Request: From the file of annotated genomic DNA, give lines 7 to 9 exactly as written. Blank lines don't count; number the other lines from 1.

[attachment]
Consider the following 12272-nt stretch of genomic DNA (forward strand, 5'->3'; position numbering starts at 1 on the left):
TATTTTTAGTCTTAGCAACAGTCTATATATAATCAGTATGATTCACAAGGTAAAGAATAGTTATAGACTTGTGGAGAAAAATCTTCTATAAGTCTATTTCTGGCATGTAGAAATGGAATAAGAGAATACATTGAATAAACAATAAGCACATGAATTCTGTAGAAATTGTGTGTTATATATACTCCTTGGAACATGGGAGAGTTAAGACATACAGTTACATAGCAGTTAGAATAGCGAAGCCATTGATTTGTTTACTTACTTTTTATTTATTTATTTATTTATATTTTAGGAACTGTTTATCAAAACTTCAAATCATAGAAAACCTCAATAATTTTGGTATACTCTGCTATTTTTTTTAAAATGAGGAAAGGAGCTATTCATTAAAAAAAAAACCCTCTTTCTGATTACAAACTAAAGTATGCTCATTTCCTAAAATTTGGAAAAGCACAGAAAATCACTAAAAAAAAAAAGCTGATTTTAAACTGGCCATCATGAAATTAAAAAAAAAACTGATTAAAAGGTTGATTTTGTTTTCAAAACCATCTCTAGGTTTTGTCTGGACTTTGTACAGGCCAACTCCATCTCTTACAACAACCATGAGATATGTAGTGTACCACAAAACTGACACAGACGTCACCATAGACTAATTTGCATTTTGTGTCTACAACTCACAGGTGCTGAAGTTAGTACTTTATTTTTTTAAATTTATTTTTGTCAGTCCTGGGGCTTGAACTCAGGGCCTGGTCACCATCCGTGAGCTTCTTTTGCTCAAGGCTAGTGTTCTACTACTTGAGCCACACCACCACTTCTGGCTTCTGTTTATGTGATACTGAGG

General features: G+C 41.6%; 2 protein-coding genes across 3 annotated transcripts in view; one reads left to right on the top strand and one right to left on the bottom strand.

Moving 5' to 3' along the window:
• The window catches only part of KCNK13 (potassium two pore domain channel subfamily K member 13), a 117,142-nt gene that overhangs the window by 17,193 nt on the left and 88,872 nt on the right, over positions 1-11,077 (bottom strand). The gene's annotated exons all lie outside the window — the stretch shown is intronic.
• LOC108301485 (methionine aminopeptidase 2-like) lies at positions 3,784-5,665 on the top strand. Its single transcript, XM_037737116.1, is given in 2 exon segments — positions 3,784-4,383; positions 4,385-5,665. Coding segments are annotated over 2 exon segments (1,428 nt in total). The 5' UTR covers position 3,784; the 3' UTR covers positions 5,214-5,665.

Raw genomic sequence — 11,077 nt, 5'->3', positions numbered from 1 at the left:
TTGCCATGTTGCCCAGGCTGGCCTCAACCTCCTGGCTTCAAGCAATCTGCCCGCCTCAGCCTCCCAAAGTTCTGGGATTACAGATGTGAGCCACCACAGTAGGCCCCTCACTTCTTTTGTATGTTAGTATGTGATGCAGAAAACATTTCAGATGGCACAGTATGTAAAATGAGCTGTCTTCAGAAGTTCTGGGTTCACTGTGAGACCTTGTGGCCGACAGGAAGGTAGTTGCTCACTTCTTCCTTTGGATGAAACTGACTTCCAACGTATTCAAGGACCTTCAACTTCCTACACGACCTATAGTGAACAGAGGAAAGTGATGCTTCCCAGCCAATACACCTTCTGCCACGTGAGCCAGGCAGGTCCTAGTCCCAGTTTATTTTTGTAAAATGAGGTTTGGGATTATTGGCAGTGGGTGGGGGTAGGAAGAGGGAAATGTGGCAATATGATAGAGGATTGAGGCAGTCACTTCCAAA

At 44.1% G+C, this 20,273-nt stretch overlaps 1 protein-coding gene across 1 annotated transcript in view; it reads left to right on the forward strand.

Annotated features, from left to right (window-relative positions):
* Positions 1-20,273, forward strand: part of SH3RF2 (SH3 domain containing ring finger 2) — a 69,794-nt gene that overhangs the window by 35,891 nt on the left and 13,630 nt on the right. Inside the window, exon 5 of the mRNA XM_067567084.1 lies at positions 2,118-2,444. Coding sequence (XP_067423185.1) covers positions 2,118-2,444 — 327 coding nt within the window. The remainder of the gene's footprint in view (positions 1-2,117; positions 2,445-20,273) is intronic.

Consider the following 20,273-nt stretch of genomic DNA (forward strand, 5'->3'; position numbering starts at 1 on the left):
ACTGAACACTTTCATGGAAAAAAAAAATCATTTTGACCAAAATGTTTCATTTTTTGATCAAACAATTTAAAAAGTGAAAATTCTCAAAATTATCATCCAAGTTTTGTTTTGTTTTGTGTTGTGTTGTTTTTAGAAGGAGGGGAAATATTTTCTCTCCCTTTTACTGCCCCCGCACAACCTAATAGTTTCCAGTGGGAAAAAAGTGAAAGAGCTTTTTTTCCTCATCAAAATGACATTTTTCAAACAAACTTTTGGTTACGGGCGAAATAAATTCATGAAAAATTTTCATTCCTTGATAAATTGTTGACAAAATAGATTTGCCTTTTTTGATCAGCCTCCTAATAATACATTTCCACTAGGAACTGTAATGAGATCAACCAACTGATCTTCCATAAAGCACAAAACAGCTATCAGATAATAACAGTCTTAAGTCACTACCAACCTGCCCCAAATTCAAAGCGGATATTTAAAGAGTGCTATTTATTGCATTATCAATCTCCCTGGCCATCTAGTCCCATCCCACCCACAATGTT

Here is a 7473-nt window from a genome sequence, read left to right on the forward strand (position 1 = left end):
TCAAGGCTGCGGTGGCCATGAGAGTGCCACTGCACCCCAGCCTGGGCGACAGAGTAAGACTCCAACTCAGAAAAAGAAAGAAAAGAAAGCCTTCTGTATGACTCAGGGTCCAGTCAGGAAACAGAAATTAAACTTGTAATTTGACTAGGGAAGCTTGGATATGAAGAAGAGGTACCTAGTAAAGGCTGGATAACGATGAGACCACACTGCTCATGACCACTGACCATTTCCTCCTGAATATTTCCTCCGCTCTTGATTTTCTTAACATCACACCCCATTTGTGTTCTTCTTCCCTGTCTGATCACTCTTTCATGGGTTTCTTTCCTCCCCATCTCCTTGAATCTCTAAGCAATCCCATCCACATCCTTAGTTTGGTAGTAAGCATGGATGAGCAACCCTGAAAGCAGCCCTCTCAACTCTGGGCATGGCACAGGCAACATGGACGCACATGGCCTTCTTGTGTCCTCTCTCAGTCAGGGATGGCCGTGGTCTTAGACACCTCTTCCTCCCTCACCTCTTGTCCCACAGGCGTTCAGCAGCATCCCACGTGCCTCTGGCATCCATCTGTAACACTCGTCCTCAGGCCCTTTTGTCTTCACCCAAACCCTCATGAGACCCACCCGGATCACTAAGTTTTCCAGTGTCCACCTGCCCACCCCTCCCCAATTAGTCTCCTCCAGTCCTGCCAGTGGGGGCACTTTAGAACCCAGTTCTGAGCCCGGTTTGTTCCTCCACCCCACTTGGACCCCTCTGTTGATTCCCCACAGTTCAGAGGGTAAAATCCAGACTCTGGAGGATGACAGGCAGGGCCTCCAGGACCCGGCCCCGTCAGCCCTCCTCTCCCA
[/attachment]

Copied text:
Raw genomic sequence — 11,077 nt, 5'->3', positions numbered from 1 at the left:
TTGCCATGTTGCCCAGGCTGGCCTCAACCTCCTGGCTTCAAGCAATCTGCCCGCCTCAGCCTCCCAAAGTTCTGGGATTACAGATGTGAGCCACCACAGTAGGCCCCTCACTTCTTTTGTATGTTAGTATGTGATGCAGAAAACATTTCAGATGGCACAGTATGTAAAATGAGCTGTCTTCAGAAGTTCTGGGTTCACTGTGAGACCTTGTGGCCGACAGGAAGGTAGTTGCTCACTTCTTCCTTTGGATGAAACTGACTTCCAACGTATTCAAGGACCTTCAACTTCCTACACGACCTATAGTGAACAGAGGAAAGTGATGCTTCCCAGCCAATACACCTTCTGCCACGTGAGCCAGGCAGGTCCTAGTCCCAGTTTATTTTTGTAAAATGAGGTTTGGGATTATTGGCAGTGGGTGGGGGTAGGAAGAGGGAAATGTGGCAATATGATAGAGGATTGAGGCAGTCACTTCCAAA

At 44.1% G+C, this 20,273-nt stretch overlaps 1 protein-coding gene across 1 annotated transcript in view; it reads left to right on the forward strand.